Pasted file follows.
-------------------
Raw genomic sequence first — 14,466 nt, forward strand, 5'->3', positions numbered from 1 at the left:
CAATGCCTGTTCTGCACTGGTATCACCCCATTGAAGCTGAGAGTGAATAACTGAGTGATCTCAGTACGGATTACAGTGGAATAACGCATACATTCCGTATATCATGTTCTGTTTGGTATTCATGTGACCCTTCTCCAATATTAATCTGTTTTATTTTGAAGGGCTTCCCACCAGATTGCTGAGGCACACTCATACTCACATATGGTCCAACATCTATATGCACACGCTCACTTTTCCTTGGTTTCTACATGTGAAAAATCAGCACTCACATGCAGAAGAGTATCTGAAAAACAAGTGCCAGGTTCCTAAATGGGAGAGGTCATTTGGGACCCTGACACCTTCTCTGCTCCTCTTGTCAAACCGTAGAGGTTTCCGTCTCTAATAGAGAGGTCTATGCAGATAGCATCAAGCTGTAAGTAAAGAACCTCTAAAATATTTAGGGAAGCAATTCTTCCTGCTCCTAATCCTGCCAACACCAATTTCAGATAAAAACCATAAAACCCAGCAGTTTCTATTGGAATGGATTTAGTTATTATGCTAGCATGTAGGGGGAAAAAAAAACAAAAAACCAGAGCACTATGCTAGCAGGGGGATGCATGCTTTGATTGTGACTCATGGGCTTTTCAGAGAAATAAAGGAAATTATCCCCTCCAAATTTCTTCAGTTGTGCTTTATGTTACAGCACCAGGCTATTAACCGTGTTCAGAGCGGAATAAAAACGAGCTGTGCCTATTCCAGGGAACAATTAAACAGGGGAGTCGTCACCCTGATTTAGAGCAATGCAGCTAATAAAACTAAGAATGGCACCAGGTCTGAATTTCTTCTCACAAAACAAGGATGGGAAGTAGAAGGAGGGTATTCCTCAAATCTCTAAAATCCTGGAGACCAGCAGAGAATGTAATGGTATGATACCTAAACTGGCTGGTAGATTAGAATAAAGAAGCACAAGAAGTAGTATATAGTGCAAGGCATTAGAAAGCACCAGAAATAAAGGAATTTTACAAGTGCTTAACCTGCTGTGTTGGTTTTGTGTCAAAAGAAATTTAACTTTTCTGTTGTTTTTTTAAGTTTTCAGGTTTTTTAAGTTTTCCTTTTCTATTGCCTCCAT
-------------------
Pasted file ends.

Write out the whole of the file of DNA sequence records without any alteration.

Raw genomic sequence first — 14,466 nt, forward strand, 5'->3', positions numbered from 1 at the left:
CAATGCCTGTTCTGCACTGGTATCACCCCATTGAAGCTGAGAGTGAATAACTGAGTGATCTCAGTACGGATTACAGTGGAATAACGCATACATTCCGTATATCATGTTCTGTTTGGTATTCATGTGACCCTTCTCCAATATTAATCTGTTTTATTTTGAAGGGCTTCCCACCAGATTGCTGAGGCACACTCATACTCACATATGGTCCAACATCTATATGCACACGCTCACTTTTCCTTGGTTTCTACATGTGAAAAATCAGCACTCACATGCAGAAGAGTATCTGAAAAACAAGTGCCAGGTTCCTAAATGGGAGAGGTCATTTGGGACCCTGACACCTTCTCTGCTCCTCTTGTCAAACCGTAGAGGTTTCCGTCTCTAATAGAGAGGTCTATGCAGATAGCATCAAGCTGTAAGTAAAGAACCTCTAAAATATTTAGGGAAGCAATTCTTCCTGCTCCTAATCCTGCCAACACCAATTTCAGATAAAAACCATAAAACCCAGCAGTTTCTATTGGAATGGATTTAGTTATTATGCTAGCATGTAGGGGGAAAAAAAAACAAAAAACCAGAGCACTATGCTAGCAGGGGGATGCATGCTTTGATTGTGACTCATGGGCTTTTCAGAGAAATAAAGGAAATTATCCCCTCCAAATTTCTTCAGTTGTGCTTTATGTTACAGCACCAGGCTATTAACCGTGTTCAGAGCGGAATAAAAACGAGCTGTGCCTATTCCAGGGAACAATTAAACAGGGGAGTCGTCACCCTGATTTAGAGCAATGCAGCTAATAAAACTAAGAATGGCACCAGGTCTGAATTTCTTCTCACAAAACAAGGATGGGAAGTAGAAGGAGGGTATTCCTCAAATCTCTAAAATCCTGGAGACCAGCAGAGAATGTAATGGTATGATACCTAAACTGGCTGGTAGATTAGAATAAAGAAGCACAAGAAGTAGTATATAGTGCAAGGCATTAGAAAGCACCAGAAATAAAGGAATTTTACAAGTGCTTAACCTGCTGTGTTGGTTTTGTGTCAAAAGAAATTTAACTTTTCTGTTGTTTTTTTAAGTTTTCAGGTTTTTTAAGTTTTCCTTTTCTATTGCCTCCAT